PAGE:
Let’s Talk About Database Schema

Previous post on this theme, “Designing a Relational Database – Data Modeling“.

Seriously, let’s talk about schema in the abstract and the literal implemented schema in some of the most popular databases.

What is a schema?

In general, outside the specific realm of relational databases, a “schema” is a conceptual framework or blueprint that defines the structure, relationships, and constraints of data or information. It provides a way to describe and organize data in a structured manner. This concept of schema is not unique to databases; for instance, in GraphQL, a schema defines the types, queries, mutations, and the relationships between them, outlining the set of possible operations that can be executed against the API and the shape of the data that is returned.

The Oddity of Different Implementations in Databases

From the viewpoint of someone familiar with the general idea of a schema, it can indeed seem unusual that databases like SQL Server, Oracle, MariaDB/MySQL, and PostgreSQL each interpret and implement schemas in slightly (or sometimes, vastly) different ways. While the core idea behind a schema as a structured container or namespace for database objects remains somewhat consistent, the exact nature, utility, and behavior of schemas vary across these systems.

Why Each Database Implements Schema Differently

  1. Historical and Legacy Reasons: Many database systems started their journey decades ago. Over time, as they evolved, they built upon their existing architectures, leading to variations in features like schema. For instance, the idea of a schema in Oracle being closely tied to a user comes from Oracle’s early architectural decisions.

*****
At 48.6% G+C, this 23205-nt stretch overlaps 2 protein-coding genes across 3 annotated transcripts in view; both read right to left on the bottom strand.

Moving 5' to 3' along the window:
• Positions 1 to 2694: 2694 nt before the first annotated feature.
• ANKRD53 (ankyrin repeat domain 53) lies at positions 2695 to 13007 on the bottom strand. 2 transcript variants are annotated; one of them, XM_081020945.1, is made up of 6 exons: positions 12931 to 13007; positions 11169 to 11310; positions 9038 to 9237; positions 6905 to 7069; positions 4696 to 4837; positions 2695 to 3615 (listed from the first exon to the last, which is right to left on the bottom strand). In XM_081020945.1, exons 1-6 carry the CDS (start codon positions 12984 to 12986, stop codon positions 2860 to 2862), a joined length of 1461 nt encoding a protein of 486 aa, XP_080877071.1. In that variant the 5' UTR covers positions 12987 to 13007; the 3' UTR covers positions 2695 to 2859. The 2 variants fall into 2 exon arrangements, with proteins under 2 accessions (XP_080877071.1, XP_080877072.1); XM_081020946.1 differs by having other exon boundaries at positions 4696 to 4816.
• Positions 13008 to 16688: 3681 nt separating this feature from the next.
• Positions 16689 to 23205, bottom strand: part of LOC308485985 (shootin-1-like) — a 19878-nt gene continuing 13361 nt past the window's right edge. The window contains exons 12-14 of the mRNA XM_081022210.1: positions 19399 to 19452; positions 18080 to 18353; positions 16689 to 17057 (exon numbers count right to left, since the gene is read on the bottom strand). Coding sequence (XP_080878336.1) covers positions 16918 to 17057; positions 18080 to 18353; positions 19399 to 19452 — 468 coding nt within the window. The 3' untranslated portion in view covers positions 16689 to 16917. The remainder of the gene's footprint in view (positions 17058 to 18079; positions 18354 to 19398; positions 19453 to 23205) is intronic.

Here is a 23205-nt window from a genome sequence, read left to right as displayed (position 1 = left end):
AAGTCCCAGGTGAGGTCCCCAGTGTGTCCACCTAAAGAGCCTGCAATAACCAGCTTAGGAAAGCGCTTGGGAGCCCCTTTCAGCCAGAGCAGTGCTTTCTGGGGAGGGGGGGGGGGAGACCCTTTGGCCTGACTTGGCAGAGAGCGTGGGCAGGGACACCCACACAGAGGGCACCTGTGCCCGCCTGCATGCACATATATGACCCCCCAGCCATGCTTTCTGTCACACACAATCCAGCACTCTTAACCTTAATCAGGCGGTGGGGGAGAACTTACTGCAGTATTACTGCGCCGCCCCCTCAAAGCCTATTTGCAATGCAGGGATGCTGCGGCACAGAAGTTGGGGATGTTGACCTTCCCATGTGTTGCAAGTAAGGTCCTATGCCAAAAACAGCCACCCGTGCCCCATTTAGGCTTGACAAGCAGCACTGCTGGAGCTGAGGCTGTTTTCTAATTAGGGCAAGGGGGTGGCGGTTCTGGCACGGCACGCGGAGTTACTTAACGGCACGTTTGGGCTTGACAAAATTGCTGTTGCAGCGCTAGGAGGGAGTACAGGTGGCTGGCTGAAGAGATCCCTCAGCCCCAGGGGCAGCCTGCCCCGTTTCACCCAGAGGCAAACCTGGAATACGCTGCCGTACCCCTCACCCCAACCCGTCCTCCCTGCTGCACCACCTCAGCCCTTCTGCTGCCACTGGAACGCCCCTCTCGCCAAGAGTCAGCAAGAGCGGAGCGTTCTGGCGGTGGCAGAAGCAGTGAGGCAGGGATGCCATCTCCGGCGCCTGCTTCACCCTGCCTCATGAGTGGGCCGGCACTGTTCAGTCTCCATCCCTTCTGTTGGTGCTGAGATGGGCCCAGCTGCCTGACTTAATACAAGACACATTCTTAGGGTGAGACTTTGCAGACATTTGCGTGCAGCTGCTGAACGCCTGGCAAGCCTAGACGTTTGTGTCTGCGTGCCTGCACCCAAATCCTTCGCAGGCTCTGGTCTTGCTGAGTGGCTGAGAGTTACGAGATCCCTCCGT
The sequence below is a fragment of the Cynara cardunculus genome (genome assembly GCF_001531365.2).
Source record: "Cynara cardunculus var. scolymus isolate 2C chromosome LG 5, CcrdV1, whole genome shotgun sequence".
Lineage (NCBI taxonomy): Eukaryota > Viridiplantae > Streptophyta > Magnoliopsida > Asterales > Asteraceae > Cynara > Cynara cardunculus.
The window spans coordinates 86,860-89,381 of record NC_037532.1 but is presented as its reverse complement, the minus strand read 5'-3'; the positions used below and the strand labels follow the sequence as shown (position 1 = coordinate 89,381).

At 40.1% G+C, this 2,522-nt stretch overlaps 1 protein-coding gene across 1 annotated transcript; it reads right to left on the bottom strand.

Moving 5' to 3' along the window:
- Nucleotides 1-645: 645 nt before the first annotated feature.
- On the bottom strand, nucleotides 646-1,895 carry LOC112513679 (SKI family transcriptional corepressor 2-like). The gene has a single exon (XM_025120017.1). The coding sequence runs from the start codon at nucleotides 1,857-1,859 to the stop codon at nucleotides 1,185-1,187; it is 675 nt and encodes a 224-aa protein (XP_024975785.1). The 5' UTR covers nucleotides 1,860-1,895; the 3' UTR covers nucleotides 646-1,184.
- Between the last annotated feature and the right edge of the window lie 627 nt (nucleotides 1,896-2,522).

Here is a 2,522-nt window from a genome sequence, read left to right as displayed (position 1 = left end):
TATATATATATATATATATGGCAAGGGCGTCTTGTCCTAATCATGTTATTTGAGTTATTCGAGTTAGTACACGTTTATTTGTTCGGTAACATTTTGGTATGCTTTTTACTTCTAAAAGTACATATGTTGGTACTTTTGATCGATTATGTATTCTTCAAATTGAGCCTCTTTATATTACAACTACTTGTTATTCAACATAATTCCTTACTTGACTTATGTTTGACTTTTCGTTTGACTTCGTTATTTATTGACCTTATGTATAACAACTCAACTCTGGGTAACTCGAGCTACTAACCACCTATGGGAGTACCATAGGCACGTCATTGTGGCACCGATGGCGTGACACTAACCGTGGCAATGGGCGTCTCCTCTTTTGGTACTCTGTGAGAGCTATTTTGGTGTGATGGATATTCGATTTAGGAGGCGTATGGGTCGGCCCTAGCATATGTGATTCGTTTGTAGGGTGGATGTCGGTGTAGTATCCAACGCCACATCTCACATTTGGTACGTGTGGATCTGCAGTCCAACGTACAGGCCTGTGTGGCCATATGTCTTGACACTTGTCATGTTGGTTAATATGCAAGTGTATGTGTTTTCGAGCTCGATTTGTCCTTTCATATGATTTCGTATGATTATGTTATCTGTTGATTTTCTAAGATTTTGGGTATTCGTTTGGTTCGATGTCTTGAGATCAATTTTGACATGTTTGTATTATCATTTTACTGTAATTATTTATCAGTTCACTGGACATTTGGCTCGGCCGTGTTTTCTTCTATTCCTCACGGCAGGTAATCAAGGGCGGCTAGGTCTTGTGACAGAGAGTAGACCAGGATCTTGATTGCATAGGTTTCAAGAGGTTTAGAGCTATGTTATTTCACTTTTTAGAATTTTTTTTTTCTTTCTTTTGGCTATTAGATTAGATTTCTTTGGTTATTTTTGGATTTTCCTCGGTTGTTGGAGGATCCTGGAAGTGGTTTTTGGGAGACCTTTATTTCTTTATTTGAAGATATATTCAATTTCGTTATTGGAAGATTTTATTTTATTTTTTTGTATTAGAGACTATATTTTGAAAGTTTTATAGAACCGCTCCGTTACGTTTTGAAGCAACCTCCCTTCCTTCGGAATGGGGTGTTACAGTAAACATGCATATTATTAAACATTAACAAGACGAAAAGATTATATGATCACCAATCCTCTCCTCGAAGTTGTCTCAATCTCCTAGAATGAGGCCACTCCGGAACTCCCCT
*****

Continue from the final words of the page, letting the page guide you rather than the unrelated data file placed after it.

2. Design Philosophy and Target Audience: Some databases were designed with specific audiences in mind. Oracle, for example, was designed for enterprise-level applications, which might have influenced their user-centric schema design. On the other hand, MySQL, initially envisioned for web applications, treats schemas synonymously with databases, perhaps for simplicity.
  3. Standards Compliance vs. Practicality: While there are ANSI SQL standards that databases might strive to adhere to, there’s also a balance to strike between standards compliance and offering features that are deemed more practical or beneficial for the database’s primary users. For instance, PostgreSQL, which aims to be highly standards-compliant, also introduces advanced features not in the standard when it sees fit.
  4. Competitive Differentiation: Sometimes, databases introduce or tweak features to differentiate themselves in the market. These variations can sometimes lead to differences in core concepts like schemas.
  5. Community and Governance Influence: Open-source databases like PostgreSQL and MariaDB can be influenced by their developer communities. Different communities might prioritize certain features or philosophies, leading to divergent implementations.
  6. Flexibility and Extensibility Concerns: Databases might implement schemas in ways they believe are more flexible or extensible for future changes. This might lead them to adopt non-standard or unique approaches.

In essence, the varying implementation of schemas in different databases is a result of a blend of historical decisions, design philosophies, target audiences, and practical considerations. It’s a testament to the evolving nature of database systems and the diverse needs they aim to address.

Looking @ Relational Database Schema

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